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Canberra artists top the Gallipoli Art Prize

Winner Luke Cornish with Pity of War. Photo: Cynthia Sciberras

Two Canberra artists have scooped the pools in the 2024 Gallipoli Art Prize with the announcement on Wednesday that Luke Cornish has won the $20,000 first prize and Kate Stevens has won highly commended.

Cornish, better known in Canberra as ELK, has won with his work The Pity of War, depicting a woman and a hooded figure huddled together wearing gas masks.

He describes the work as “a contemporary reinterpretation of Michelangelo’s iconic La Pieta, reimagined to convey the profound sorrow experienced by mothers who have lost their children to the ravages of war.”

The Pity of War, he says, “serves as a poignant reminder of the futility of violence and the urgent need for peace, encouraging reflection on the true cost of war and the imperative of compassion and understanding in our world.”

Cornish is best known for his irreverent brand of photo realistic stencil art.

In 2012 he was the first stencil artist to become a finalist in the Archibald Prize with his portrait of Father Bob McGuire and since that he has been an Archibald finalist three times, including this year.

Growing up in Canberra, Cornish worked as a sign writer and labourer before taking up stencil art as a hobby in the early-2000s. He has made multiple visits to Syria, Lebanon and Iran. In early 2017 he co-founded the For Syria’s Children charity organisation, raising funds for Syrian children affected by conflict.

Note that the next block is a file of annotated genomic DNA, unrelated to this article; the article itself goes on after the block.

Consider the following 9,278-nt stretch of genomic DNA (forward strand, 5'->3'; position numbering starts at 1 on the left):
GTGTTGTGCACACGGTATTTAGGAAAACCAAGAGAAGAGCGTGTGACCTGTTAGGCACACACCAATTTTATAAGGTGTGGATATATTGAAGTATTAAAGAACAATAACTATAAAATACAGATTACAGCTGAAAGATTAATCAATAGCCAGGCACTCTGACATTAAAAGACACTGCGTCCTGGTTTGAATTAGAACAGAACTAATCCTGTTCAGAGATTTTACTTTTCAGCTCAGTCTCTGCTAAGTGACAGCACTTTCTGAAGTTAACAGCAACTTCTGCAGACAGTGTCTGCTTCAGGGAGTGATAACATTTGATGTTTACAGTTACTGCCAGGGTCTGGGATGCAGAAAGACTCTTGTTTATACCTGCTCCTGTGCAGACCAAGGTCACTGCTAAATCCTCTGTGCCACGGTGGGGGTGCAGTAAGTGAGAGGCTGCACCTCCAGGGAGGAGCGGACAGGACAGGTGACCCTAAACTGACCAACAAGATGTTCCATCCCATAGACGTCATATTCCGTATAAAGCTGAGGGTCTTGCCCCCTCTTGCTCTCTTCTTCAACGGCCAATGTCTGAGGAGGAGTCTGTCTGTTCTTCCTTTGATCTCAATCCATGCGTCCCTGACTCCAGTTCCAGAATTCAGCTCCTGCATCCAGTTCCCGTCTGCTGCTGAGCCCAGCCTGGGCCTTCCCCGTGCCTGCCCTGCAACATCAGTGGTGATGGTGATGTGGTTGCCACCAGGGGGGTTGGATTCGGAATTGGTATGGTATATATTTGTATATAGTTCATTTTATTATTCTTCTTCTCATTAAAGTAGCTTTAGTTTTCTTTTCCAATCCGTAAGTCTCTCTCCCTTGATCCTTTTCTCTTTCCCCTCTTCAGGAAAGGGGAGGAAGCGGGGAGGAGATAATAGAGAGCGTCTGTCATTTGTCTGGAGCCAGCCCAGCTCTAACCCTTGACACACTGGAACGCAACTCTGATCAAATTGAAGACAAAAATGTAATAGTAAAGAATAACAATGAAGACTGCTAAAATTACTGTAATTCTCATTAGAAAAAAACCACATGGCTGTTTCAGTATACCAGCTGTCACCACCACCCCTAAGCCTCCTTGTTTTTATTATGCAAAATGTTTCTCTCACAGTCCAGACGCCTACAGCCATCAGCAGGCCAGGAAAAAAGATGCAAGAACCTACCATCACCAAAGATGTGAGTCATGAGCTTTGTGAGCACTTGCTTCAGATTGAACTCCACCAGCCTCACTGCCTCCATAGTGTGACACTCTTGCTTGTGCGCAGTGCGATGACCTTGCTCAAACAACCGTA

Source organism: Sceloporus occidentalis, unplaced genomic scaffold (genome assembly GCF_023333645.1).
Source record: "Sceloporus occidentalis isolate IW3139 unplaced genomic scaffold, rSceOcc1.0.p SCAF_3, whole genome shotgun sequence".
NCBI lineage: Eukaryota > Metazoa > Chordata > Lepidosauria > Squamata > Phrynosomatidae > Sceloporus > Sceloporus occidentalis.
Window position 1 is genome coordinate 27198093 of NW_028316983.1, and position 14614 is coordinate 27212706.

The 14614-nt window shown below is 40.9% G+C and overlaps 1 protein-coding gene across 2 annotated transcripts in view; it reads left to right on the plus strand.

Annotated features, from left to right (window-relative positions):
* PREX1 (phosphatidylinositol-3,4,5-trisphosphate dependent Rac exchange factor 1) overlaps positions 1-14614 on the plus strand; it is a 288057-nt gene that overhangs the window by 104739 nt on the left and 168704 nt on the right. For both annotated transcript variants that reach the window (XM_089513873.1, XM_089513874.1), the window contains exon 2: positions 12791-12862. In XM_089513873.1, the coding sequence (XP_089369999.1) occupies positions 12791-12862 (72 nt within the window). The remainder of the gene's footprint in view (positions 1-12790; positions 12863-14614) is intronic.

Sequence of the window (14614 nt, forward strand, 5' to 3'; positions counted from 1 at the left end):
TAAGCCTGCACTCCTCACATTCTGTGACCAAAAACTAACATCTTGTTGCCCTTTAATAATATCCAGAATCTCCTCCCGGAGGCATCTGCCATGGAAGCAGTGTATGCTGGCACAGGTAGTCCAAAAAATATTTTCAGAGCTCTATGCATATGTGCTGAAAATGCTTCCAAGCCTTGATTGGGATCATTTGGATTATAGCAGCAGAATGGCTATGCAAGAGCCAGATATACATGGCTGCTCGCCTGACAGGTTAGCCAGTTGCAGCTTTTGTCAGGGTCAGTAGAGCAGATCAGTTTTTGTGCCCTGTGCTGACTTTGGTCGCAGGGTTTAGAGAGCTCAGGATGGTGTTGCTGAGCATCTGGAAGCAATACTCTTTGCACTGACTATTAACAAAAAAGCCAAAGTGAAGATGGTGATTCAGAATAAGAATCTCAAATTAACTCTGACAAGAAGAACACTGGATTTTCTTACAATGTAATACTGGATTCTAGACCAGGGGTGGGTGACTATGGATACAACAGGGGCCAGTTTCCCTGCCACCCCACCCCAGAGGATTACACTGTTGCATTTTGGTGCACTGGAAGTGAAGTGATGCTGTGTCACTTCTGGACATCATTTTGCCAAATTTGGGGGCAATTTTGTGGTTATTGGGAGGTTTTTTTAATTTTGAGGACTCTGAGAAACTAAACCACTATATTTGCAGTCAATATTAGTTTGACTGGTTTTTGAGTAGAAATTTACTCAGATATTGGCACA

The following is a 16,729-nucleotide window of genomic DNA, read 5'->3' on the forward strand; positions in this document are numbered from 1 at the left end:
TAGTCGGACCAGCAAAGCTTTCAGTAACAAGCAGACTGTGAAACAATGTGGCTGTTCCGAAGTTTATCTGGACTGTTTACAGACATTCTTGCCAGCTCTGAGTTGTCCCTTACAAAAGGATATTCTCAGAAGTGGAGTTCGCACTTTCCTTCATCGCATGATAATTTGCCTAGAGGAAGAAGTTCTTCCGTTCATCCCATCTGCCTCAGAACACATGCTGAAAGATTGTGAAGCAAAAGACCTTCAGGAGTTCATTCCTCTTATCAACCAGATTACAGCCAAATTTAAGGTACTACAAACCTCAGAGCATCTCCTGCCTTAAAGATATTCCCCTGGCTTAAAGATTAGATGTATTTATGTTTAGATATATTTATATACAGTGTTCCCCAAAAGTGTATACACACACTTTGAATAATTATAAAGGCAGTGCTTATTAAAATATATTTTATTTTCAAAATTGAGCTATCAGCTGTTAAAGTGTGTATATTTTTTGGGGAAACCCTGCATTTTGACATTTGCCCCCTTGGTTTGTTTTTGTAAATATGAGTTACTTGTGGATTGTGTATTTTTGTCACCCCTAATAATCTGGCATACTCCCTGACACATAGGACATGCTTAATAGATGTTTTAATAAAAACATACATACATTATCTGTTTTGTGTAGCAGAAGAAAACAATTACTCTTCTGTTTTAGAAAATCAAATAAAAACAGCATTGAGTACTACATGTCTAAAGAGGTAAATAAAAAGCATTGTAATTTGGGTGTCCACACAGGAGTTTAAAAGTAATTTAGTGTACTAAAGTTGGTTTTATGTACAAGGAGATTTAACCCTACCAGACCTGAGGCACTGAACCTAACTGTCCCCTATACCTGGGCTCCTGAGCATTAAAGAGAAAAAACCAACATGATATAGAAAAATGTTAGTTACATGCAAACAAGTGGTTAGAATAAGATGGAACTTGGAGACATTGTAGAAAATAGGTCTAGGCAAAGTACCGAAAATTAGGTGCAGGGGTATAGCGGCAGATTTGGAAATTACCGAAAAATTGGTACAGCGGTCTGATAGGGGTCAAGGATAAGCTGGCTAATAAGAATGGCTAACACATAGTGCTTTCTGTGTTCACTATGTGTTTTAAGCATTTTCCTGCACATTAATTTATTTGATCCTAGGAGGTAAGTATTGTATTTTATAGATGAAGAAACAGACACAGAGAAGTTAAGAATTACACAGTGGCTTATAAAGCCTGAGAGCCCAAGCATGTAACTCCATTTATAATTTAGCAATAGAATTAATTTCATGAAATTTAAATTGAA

Witness, by Kate Stevens

Kate Stevens, whose exhibition Occupied, of oil paintings depicting war-torn Gaza, was in CityNews’s top five arts picks for 2023, was highly commended for her work, Witness, a portrait of Dusty Miller, whistleblower and former SAS medic who served with Australia’s Special Forces in Afghanistan and who gave testimony to the IGADF Afghanistan war crimes inquiry.

Now in its 19th year, the $20,000 Gallipoli Art Prize, hosted by the Gallipoli Memorial Club, invites artists to respond to the broad themes of loyalty, respect, love of country, courage, comradeship, community, peace and freedom as expressed in the Gallipoli Memorial Club’s creed.

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